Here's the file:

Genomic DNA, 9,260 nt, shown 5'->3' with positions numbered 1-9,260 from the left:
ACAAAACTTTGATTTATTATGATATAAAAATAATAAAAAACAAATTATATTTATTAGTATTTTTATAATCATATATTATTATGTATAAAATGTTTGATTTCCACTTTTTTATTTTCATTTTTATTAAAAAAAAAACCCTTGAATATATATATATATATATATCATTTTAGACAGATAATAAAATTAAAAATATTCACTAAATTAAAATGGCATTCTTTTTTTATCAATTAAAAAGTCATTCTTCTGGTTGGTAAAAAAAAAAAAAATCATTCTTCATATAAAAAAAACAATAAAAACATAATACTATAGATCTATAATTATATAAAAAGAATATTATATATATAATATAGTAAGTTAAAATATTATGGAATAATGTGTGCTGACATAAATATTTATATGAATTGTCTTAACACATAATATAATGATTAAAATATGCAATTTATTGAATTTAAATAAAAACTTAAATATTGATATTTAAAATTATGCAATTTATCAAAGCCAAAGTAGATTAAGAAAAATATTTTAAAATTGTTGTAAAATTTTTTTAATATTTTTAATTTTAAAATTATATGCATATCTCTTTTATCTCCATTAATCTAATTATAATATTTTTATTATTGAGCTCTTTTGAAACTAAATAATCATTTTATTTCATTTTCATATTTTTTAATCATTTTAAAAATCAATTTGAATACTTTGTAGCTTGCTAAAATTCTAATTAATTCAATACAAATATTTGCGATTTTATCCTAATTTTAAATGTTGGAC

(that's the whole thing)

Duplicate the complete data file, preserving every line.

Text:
Genomic DNA, 9,260 nt, shown 5'->3' with positions numbered 1-9,260 from the left:
ACAAAACTTTGATTTATTATGATATAAAAATAATAAAAAACAAATTATATTTATTAGTATTTTTATAATCATATATTATTATGTATAAAATGTTTGATTTCCACTTTTTTATTTTCATTTTTATTAAAAAAAAAACCCTTGAATATATATATATATATATATCATTTTAGACAGATAATAAAATTAAAAATATTCACTAAATTAAAATGGCATTCTTTTTTTATCAATTAAAAAGTCATTCTTCTGGTTGGTAAAAAAAAAAAAAATCATTCTTCATATAAAAAAAACAATAAAAACATAATACTATAGATCTATAATTATATAAAAAGAATATTATATATATAATATAGTAAGTTAAAATATTATGGAATAATGTGTGCTGACATAAATATTTATATGAATTGTCTTAACACATAATATAATGATTAAAATATGCAATTTATTGAATTTAAATAAAAACTTAAATATTGATATTTAAAATTATGCAATTTATCAAAGCCAAAGTAGATTAAGAAAAATATTTTAAAATTGTTGTAAAATTTTTTTAATATTTTTAATTTTAAAATTATATGCATATCTCTTTTATCTCCATTAATCTAATTATAATATTTTTATTATTGAGCTCTTTTGAAACTAAATAATCATTTTATTTCATTTTCATATTTTTTAATCATTTTAAAAATCAATTTGAATACTTTGTAGCTTGCTAAAATTCTAATTAATTCAATACAAATATTTGCGATTTTATCCTAATTTTAAATGTTGGAC